Last week I wrote about the HP Industry Summit, focusing on what HP did very well and what it could improve. The more I thought about it, the more it struck me that it was like most other industry events.
Even though presentation technology has dramatically changed, and even though we have examples of transformational events such as TED and sales excellence from folks such as Steve Jobs, events that are designed change minds and sell products haven't changed much in the 30 years I've been doing this job.
Yes, we use digital images instead of overhead projectors, foils and film, but the process hasn't evolved with the technology. The most advanced thing we typically see? Videoconferencing from a remote site — which Apple did with Bill Gates in the late 1990s.
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Now, I know that doing stuff the same way over and over again is safe, and I'm well aware that taking risks and doing things differently can backfire, especially if done badly. Given what we've learned over the last decade, and given the difference it could make, I think it's worth a shot.
For TED and Steve Jobs, Talks Are More Than Words
Two books by Carmine Gallo do an excellent job of showcasing what we've learned about successful presentations. Presentation Secrets of Steve Jobs focuses on pitching products and staging, while Talk Like TED explains how to pitch an idea so people pay attention and are moved by it.
Jobs and TED talks such as Sheryl Sandberg's are remembered years later. And for different reasons: Jobs sold a ton of products, while TED talks change minds. During these events, when folks email and text, it's all about what they see, not how bored they are. (That is, if they're not sitting quietly, mouths open in awe.)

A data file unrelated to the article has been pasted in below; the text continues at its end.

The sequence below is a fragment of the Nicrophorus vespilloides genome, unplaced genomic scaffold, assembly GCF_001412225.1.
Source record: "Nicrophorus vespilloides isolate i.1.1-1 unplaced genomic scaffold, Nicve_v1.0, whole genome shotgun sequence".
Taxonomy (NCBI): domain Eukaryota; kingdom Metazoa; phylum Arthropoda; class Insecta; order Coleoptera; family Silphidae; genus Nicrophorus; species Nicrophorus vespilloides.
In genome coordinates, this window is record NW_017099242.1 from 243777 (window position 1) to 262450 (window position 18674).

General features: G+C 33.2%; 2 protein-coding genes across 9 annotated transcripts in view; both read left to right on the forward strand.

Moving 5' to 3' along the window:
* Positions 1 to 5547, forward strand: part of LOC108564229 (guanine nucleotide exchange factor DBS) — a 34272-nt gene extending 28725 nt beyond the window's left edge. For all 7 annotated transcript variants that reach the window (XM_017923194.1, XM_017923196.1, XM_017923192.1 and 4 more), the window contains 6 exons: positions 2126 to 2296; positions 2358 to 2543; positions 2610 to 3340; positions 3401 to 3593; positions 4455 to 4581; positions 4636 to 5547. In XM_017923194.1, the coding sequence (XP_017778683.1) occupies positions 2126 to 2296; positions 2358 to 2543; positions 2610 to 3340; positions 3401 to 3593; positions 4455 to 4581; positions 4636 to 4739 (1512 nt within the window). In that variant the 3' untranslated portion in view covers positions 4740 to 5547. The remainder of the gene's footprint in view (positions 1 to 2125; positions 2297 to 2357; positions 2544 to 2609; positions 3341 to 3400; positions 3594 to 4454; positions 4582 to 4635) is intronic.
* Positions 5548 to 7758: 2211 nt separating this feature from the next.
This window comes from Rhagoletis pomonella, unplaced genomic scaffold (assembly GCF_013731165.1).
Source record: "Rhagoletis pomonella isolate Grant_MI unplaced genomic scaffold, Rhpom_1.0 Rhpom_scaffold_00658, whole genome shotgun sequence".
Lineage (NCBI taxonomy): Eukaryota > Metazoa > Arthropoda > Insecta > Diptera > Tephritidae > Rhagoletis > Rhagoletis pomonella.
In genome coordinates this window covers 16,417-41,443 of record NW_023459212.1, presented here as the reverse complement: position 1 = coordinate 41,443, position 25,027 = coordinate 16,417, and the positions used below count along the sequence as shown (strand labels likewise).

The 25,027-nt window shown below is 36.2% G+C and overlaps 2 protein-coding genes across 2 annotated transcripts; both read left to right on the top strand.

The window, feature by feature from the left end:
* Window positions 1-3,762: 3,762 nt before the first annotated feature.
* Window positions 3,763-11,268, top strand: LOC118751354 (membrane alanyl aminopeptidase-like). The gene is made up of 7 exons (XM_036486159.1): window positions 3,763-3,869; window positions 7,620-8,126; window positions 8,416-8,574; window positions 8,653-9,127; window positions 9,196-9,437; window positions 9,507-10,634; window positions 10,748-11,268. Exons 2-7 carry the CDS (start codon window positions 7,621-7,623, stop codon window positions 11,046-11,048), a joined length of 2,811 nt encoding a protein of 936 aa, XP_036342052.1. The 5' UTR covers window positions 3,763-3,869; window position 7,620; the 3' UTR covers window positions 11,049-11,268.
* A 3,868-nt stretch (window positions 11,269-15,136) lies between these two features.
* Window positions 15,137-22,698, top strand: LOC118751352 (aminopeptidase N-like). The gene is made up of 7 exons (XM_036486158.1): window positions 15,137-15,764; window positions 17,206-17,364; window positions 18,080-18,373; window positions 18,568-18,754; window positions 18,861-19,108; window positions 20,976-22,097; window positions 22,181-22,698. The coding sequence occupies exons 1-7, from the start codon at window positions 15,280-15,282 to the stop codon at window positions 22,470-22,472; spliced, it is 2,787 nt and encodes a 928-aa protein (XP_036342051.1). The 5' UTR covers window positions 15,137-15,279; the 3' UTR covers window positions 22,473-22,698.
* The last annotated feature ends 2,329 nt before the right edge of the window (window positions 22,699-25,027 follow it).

Sadly, you can't go to see a Steve Jobs talk anymore, and if you find one on video, it's a pale shadow of what it was like to actually attend one. As an example, here's the iPhone announcement from 2007:
I recall leaving a different Jobs presentation thinking it was the best thing I'd ever attended, only to have someone point out that he actually hadn't said anything newsworthy. But his presentation style and attention to detail turned the mundane into magic.
TED speakers, meanwhile, use passion, effective writing and visual aids (rich slides, animations, videos and physical products) to entertain the audience and make believers. You can see TED talks online, but here, too, the best experience is in the audience. The talks aren't designed to tell you about something, as most event speakers do; rather, they are meant to move you, to change your mind, to make you think different.
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While it often seems that the goal of an event is to get through it without an embarrassment, the goal should be to make a lasting impression favorable to the company, products and services at the core of the event. You can't do that by talking to slides or reading off a prompter. You only do that with passion, a focus on excellence and a few of the amazing visual tools we've developed over the years.